The unemployment rate rose last month in some states considered key to the U.S. presidential election, including Iowa and Nevada, data from the Labor Department showed on Friday.
Overall, the change in state unemployment rates across the country was a mixed bag. Jobless rates rose in 26 states in August from July, fell in 12 states and the District of Columbia, and was unchanged in another 12 states.
Compared to last year, jobless rates fell in 42 states, rose in seven and remained the same in one.
Because of the unique U.S. political system where states cast electoral votes for president, the contest between President Barack Obama and Republican candidate Mitt Romney is heating up in some states where polling suggests voters are undecided.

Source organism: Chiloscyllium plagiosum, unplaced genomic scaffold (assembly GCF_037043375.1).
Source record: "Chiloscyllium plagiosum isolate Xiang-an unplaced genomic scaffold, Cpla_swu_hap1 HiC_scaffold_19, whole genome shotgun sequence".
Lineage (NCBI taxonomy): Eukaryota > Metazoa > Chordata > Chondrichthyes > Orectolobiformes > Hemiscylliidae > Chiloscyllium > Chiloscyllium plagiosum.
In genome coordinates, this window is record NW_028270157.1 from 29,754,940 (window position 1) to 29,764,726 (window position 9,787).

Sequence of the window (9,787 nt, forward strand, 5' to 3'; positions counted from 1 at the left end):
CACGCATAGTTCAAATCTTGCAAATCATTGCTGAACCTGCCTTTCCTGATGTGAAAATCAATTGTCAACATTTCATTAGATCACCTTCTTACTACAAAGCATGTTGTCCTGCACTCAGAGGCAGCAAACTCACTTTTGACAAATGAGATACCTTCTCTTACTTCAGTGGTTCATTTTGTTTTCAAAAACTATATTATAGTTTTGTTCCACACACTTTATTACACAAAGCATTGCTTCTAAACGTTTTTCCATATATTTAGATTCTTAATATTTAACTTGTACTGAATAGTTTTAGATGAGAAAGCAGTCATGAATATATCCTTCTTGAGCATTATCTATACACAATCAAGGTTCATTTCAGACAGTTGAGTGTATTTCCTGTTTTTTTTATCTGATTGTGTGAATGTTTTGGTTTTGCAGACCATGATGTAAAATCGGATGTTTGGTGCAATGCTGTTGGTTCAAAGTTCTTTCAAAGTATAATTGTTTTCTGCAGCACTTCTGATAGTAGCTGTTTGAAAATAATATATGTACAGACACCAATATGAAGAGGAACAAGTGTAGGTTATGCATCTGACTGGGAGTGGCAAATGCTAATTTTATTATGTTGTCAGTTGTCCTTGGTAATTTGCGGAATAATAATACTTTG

The slow pace of economic growth and high level of unemployment has been a focal point of the campaigns ahead of the election in November. Of the eight states where the polls are currently tight, half had unemployment rates above the national average of 8.1 percent.
Nevada, considered to be one of the battlegrounds of the election, had the highest unemployment rate in the country at 12.1 percent, up from 12 percent in July.
The level of unemployment rose in other such swing states, with North Carolina climbing to 9.7 percent, and New Hampshire up at 5.7 percent.
Florida, Ohio and Virginia all held steady, while Colorado eased to 8.2 percent from 8.3 percent.
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